Proposed cuts to healthcare funding will result in more downloaded costs to municipalities: Ontario Health Coalition


city_scope_logo-cmykPlanned provincial cuts and the closure of public healthcare services will lead to the Doug Ford government offloading more costs associated with these services to every municipality in the province.
That is the message Melissa Holden will deliver in a deputation to city council on Tuesday (Nov. 12).
Holden is a member of the Ontario Health Coalition in London whose mandate “is to protect and improve our public healthcare system for all.”
In addition, the organization advocates “to protect services as public and non-profit and to protect local accessible service on the principles that underlie our public healthcare system . . . principles of compassion and equity.”
Holden warns rural communities already suffering from a shortage of services will be particularly hard hit “as dispatch services and the governance of ambulance services would move further away.”


In her presentation to council Holden writes planned cuts and changes to the healthcare system are unnecessary and “will lead to new costs, will take money away from care and will put the quality and accessibility of public healthcare services at risk.”
Ontario Health Coalition

The coalition is asking city council to pass a motion “that calls upon the Ontario government to halt the closures, mergers, and cuts to local healthcare services that our communities have spent almost a century or more building.”
Holden advises there is no evidence to support cutting public health units like Southwestern Public Health which serves Oxford, Elgin and St. Thomas.
She stresses “It is critical that these services remain local because the demographics and needs are unique.
The province initially had proposed reducing the number of public units from 35 to 10 through mergers. That plan has since been amended after “significant pushback.”
Holden warns amalgamating and cutting funds to local health units “will jeopardize vital local services including food and water safety, infectious disease tracking and prevention, immunizations, prenatal training and safety, student breakfast programs, overdose prevention, safe needle and biohazard programs and much, much more.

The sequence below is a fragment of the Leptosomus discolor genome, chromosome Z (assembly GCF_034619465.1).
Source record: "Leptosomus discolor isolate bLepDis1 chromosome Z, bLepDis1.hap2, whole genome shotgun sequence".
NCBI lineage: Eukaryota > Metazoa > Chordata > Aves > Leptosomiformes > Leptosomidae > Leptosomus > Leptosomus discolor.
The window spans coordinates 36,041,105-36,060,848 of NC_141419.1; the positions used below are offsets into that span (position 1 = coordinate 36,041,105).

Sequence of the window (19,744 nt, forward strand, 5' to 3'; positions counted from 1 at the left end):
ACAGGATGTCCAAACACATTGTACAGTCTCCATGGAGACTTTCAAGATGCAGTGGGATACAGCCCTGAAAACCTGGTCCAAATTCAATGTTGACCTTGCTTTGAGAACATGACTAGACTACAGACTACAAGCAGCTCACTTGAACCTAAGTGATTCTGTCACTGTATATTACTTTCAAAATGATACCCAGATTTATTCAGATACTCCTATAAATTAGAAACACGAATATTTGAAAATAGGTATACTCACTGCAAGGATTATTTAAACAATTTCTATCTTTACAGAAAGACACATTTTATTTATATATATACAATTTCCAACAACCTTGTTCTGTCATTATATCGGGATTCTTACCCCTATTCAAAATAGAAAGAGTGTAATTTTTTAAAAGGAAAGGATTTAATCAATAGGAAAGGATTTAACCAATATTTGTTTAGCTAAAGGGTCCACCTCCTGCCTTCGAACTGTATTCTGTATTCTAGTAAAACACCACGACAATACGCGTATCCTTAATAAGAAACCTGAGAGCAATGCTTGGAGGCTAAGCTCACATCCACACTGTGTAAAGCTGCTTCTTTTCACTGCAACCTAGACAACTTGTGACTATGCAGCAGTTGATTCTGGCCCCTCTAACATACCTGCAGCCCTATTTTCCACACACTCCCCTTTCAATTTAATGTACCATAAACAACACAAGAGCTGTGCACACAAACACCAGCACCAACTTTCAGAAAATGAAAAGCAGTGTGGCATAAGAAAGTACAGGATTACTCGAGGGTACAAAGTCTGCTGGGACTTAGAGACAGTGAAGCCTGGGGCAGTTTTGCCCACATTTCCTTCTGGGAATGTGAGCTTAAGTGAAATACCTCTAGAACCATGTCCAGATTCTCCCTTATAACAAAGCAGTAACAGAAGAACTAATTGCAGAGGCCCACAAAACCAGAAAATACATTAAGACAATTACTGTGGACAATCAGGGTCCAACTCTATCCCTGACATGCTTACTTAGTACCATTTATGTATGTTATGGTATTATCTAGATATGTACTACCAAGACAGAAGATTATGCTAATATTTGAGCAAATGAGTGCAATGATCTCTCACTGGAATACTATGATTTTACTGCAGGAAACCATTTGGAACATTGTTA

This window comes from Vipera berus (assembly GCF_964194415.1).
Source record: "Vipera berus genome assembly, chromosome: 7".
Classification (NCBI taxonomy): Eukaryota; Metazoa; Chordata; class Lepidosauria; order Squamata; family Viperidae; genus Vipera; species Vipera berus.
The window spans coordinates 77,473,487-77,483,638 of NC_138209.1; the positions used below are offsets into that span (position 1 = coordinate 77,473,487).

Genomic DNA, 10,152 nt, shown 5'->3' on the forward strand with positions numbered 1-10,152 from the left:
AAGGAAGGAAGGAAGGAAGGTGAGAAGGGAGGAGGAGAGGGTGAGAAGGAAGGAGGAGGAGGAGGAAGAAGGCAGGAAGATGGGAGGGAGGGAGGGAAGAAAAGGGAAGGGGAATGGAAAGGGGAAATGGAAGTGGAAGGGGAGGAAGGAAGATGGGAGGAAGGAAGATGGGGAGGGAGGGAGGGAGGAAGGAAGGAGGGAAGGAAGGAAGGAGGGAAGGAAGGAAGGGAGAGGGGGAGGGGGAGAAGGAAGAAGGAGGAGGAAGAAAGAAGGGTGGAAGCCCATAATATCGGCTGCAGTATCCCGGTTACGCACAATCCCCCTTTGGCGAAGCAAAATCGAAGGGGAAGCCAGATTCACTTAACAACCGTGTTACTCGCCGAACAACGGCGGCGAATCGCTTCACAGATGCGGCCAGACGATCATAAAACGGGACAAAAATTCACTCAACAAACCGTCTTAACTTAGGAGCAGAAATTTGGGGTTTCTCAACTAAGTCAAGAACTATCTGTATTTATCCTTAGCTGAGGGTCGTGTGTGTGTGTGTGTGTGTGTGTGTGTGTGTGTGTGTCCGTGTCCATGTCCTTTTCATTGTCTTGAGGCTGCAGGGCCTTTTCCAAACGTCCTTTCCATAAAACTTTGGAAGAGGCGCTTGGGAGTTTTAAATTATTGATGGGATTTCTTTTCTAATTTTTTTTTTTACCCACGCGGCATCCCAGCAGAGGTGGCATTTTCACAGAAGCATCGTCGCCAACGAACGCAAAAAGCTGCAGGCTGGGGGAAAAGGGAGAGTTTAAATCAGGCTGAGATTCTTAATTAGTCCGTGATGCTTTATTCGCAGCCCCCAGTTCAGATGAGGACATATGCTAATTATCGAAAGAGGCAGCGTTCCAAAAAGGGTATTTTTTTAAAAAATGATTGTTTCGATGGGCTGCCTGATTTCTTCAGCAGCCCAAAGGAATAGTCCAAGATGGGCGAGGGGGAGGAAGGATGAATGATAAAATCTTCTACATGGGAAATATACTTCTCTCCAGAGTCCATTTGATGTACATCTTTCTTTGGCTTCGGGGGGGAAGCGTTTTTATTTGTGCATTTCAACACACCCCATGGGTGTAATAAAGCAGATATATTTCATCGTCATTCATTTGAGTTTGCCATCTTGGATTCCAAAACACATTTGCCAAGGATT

The proposed cuts are not limited to public health units.
The province plans to close 49 of 59 local paramedic units and a dozen of 22 local dispatch centres.

“The evidence shows irrefutably that levels of care in long-term care are insufficient to be safe, given the complexity of the care needs among Ontario’s approximately 80,000 long-term care residents.”

Holden notes centralization of these paramedic services “will mean longer travel distances, longer wait times, centralized triage and the centralization of resources over time.”
Such centralization of paramedic services, suggests Holden, “will cost likely millions in restructuring costs, taking money away from care, worsening wait times and dispatch problems and doing nothing to address the most pressing problems faced by paramedical services.”
Holden reminds council previous restructuring under the Mike Harris government cost $3.9 billion, according to the provincial auditor general.
“The evidence is indisputable that those costs were lost to healthcare and were never recouped,” notes Holden.
When it comes to long-term care, she advises next year the province will cancel a pair of special funds, one of which will impact municipally run homes.
“This cancellation will require either increases in local funding and/or adverse effects on the quality and quantity of care provided in these homes,” Holden notes.
Combined with funding for daily care in these homes set to increase by only one percent – roughly half the rate of inflation – means real-dollar cuts, according to Holden.
She continues, “The evidence shows irrefutably that levels of care in long-term care are insufficient to be safe, given the complexity of the care needs among Ontario’s approximately 80,000 long-term care residents.”
Funding for the operating budgets at local hospitals is also set below the rate of inflation, meaning real-dollar cuts.
Inevitably, advises Holden, this will mean more services and staff cuts, more centralization of services “and the problems with access to care that this causes, including longer waits and worse health outcomes.”
The coalition is planning four major stadium events across the province “to make visible the broad public support to save these services and stop the cuts and closures.”
Holden’s deputation Tuesday evening should be a call to action for Mayor Joe Preston and members of council.

THE IMPORTANCE OF BASIC NECESSITIES

The number of volunteers who have joined her effort in just one week is impressive, to say the least.
However, as Julie Weinstein knows all too well, with the onset of winter-like weather, the number of homeless individuals in the city needing shelter is also on the increase.
HOMELESSjpgWeinstein estimates over 180 city residents have offered their time and resources to assist her newly formed Railway City Homeless Helping Hands group in supporting Inn Out of the Cold, based in Central United Church.
She and her daughter assemble care packages containing personal items that are distributed each evening to those attending the shelter.
What Weinstein describes as “basic necessities we don’t always think of.”
She is thrilled about a large donation of items received this week from Maxill in St. Thomas which will be put to good use.
In addition, Weinstein has received the backing of Chief Chris Herridge and the St. Thomas Police Service.
In past winters, the shelter has catered to as many as 30 overnight guests while serving dinner for anywhere from 40 to 70 individuals on a typical evening.